YTM vs Effective Yield

I read an example on L1 where they calculated the I/Y of a semi-annual bond and then to get to the annualized YTM they simply double the I/Y.

However, I would think it is more correct to square (compounding) the I/Y instead of just doubling it.
I mean that the effective yield should be a better measure of return. Do you agree?

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Look at Quant: there are all sorts of measures of return:

  • Bond equivalent yield (BEY)
  • Effective annual yield (EAY) or effective annual return (EAR)
  • Bank discount yield (BDY)
  • Money market yield (MMY)
  • holding period yield (HPY)

Is any one of those a better measure of return than all of the others? Not necessarily. It depends on what you plan to do with the measure you calculate.

Your specific question is asking if EAY is a better measure of return than BEY. No, it isn’t necessarily better, nor is it necessarily worse. It’s simply different.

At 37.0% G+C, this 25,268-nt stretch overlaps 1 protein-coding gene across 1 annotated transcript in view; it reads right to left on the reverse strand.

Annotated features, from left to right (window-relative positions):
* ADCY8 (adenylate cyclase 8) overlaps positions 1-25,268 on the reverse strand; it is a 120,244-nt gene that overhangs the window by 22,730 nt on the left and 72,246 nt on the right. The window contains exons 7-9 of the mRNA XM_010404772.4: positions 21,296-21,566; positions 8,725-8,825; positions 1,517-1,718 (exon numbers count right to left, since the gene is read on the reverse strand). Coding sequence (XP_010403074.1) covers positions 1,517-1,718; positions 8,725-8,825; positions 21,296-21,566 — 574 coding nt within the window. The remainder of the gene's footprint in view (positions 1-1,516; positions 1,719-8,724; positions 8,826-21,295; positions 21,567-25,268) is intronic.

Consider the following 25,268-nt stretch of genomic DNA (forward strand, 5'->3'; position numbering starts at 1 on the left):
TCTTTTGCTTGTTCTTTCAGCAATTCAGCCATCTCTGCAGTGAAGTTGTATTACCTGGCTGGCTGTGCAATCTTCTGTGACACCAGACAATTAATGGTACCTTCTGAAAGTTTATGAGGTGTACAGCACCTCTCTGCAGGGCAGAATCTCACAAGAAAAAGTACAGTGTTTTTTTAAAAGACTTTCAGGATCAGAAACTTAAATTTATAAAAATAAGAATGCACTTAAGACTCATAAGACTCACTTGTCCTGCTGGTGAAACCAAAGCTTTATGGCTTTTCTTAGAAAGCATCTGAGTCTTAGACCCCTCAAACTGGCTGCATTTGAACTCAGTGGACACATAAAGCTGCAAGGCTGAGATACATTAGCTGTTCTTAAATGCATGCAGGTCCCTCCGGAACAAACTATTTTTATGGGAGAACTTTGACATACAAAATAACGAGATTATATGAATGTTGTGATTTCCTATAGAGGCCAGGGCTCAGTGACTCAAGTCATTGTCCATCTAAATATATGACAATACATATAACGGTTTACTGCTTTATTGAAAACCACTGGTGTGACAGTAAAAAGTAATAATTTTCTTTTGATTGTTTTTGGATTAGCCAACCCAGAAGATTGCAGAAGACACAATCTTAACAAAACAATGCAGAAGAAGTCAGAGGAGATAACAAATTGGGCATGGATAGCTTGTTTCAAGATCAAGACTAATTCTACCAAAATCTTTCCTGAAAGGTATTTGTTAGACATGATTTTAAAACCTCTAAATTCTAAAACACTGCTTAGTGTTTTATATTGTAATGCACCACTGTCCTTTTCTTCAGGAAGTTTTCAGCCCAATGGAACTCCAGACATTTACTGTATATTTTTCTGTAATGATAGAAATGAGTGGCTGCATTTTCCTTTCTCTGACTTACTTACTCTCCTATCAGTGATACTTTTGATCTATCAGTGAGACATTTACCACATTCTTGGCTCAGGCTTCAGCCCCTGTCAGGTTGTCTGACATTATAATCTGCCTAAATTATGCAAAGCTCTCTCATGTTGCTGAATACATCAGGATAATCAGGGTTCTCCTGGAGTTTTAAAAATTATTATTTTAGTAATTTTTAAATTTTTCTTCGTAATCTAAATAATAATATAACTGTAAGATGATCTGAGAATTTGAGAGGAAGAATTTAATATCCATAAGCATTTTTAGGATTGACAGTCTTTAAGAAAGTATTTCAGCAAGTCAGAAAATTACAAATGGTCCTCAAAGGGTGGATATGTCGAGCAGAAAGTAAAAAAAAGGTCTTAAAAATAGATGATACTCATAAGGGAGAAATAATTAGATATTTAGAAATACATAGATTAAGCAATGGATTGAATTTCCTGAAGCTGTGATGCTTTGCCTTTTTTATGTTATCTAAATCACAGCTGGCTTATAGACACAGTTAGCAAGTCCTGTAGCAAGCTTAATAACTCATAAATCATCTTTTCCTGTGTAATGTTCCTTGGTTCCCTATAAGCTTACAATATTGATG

I understand your point.
But, let me clarify what I meant.
The curriculum teaches us that we should generally “compound” i.e. that the return of 10% for 5 years is not 50%, but it is instead 1.1^5 - 1 = 61%.
So I don’t see why it kind of detracts from this general guideline and not mention that it would be more “appropriate” to compound the semi-annual return to get to the annual return vs. simply doubling the semi-annual return. I haven’t seen it do that. Would you agree with that? Obviously there are many different measures of return but I thought the above calculation more closely followed the “compounding” principle.

How do you define “appropriate”?

Everyone in the bond world quotes yields as BEY. Therefore, it’s “appropriate” to teach candidates how to understand what bond managers are saying, and to be able to talk their language.

Everyone also knows that BEY isn’t an effective yield, and that if you want to know how much your portfolio will be worth in 5 years you need to use an effective yield. But talking about EAY when everyone else in the room is talking about BEY will be harmful, and can lead to stupid, costly errors.

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(1+ semi-annual result)2 - 1 = effective annual rate

semi-annual result * 2 = nominal rate compounded semi-annually

As long as the rates are used in a consistent manner, PV and FV will be the same under either rate. :nerd_face: